• Kristen Gyorgak

Fundamentals for the win

Yesterday the Cleveland Cavs played the Los Angeles Lakers. If you're not a basketball fan, you probably don't care. But it was an exciting game with a lot of emotion in it—and around it.

LeBron James drives to the basket
Creator: Tony Dejak | Credit: AP

The Lakers won the championship last year and have the NBA's best player, LeBron James (pictured above). The Cavs (my hometown team) don't have any superstars. What they do have is a ton of energy, grit, and a great team culture.


With no superstars to take over games, our winning relies on teamwork, defense and hustle. So, back to last night's game vs the Lakers. The game was incredible. It was gritty. It was messy at times. It was emotional. And the second half was back-and-forth.

Cavs' announcers: John Michael, Austin Carr, and Angel Gray.

In the fourth quarter, we made a few costly errors. The Cavs' announcers kept hammering the same message:

  • We need to get our fundamentals right.

  • The fourth quarter is all about the basics and doing those the right way.

  • We're making too many small errors and it's adding up.

  • You can't beat the champs unless your fundamentals are solid.

They were talking about protecting the basketball, talking on defense, rebounding with intensity, and running the right offense. The basketball basics. In the end, a combination of these errors—and LeBron James playing like a monster—cost us the win.


I truly believe everything we need to know about teams we can learn from the NBA. Here's one lesson: you have to get the fundamentals right to reach your true potential.


Focus on the fundamentals

I've worked with teams where I couldn't even comprehend the technical work they did. These people are smart. Like really, really smart. Even in layman's terms I was pretty lost.


It does make me chuckle when the challenges these smartypants are facing seem to be happening because of pretty obvious reasons.


I had a manager once who easily rattled off some biosecurity governance and investigation processes, but couldn't answer questions about his team's strengths, communication styles, or even their meeting structure. He had a team of absolute experts that were struggling to do the basics. And it was affecting their performance.


Know the people in your team

Every team is made up of people. Sounds simple, right? But as we know, people are incredibly complex and emotional, and we're not always rational. We're also unique, so what works for one person might not work for others. Teams should always take the time to get to know each other—not just learning about the role the person does—but who the person is. This doesn't have to be complicated.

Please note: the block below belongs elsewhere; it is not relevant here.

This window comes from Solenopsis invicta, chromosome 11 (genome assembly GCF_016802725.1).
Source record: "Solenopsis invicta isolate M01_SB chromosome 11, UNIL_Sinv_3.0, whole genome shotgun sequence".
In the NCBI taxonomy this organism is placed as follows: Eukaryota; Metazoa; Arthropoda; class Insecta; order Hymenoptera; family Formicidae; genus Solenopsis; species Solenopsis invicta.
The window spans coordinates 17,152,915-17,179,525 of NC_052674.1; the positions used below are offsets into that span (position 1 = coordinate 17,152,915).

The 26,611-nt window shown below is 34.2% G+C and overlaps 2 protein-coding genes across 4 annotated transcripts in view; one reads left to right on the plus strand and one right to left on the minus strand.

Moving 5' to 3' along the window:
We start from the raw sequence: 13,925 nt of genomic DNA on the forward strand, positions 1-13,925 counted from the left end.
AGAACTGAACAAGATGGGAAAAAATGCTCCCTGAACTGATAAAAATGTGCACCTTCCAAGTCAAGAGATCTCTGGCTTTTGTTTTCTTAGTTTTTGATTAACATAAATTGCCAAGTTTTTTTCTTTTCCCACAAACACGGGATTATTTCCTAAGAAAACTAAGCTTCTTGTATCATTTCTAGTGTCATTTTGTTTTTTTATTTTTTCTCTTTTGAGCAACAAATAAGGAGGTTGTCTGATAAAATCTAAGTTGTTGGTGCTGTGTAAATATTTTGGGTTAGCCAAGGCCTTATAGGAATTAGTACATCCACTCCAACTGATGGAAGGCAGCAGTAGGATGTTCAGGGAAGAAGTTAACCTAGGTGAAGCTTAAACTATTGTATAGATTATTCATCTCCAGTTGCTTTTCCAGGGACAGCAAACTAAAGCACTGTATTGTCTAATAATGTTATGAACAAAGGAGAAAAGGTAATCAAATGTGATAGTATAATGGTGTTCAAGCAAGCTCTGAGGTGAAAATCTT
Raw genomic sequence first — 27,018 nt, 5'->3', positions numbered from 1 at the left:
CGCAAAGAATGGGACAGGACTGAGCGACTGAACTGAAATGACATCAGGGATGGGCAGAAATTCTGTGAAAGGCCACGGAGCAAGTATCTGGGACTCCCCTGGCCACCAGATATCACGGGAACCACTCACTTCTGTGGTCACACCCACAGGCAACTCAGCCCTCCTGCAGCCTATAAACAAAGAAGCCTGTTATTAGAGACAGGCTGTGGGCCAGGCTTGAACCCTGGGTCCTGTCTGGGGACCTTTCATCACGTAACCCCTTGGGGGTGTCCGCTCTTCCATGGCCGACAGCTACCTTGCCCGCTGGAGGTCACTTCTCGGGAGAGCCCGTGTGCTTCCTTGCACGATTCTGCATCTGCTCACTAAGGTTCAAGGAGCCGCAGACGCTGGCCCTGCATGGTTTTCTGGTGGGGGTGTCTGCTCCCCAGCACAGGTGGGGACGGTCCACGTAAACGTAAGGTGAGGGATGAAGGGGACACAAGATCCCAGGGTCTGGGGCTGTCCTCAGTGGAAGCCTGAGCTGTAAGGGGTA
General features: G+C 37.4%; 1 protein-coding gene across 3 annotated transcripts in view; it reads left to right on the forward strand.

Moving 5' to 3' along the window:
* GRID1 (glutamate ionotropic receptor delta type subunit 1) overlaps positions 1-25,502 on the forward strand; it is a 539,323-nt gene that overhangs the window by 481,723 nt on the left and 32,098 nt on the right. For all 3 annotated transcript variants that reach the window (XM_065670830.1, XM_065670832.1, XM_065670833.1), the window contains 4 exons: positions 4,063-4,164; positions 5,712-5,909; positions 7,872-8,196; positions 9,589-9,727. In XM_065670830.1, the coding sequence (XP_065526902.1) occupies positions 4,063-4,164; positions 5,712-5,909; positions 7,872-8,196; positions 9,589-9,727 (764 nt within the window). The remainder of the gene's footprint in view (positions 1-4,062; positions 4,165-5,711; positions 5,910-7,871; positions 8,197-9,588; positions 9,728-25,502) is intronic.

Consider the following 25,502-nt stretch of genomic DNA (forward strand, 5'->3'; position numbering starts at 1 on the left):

Here are some ways to get to know your team:


  • Share the answers to Lencioni's 4 trust building questions (Where were you born? How many siblings do you have and where do you fall in the order? What was your first job? What's a challenge you overcame growing up?).


  • Make the time for activities that you can do together as a team that have nothing to do with your operational role: morning teas, Stuff quizzes or make up your own, ice breakers, baby photo contests, random challenges (like who can build the largest tower with spaghetti and marshmallows).


  • Talk the same language about your style and strengths - using a tool like Gallup CliftonStrengths can be extremely helpful for people to recognise their own, their colleagues', and their team strengths.


  • Celebrate together: birthdays, cultural festivals, sports victories, personal achievements.


Communication, communication, communication

Communication is an absolute foundation for any relationship. We're always communicating. The question is: are we communicating well?


People have different communication styles. Being aware of your own style (and the +/- of it) is a great starting point. Then, understanding and appreciating your teammates' style is step two. There are a ton of free (and paid) communication assessments that can help you get a better understanding of our communication diversity. Reach out if you're interested and we can share some!


Make time to communicate. All teams need time to download, question, share, debate, and celebrate together. Create specific times and events where your team has the space, time, and bandwidth to communicate. Recurring meetings are a great grounding habit for teams and you can decide the frequency and length that's appropriate. In our daily stand-ups we answer four questions (though these can be used anytime a team gets together)

  • What did you work on yesterday?

  • What's your goals for the day?

  • Do you have any blockers?

  • What help do you need?

Invite conflict into your team. Patrick Lencioni defines fear of conflict as one of the five reasons teams fail. Healthy and safe conflict is an essential for innovation and creating better, more robust ideas. But constructive conflict requires trust. And trust happens when you feel psychologically safe within your team. And your psychological safety is strengthened when you know and appreciate the people you work with.


Regardless if you're a professional athlete or a workplace professional, there are some common fundamentals every team needs. It doesn't matter if you have the LeBron James of [insert your field here] on your team, your team still can't skip the building blocks.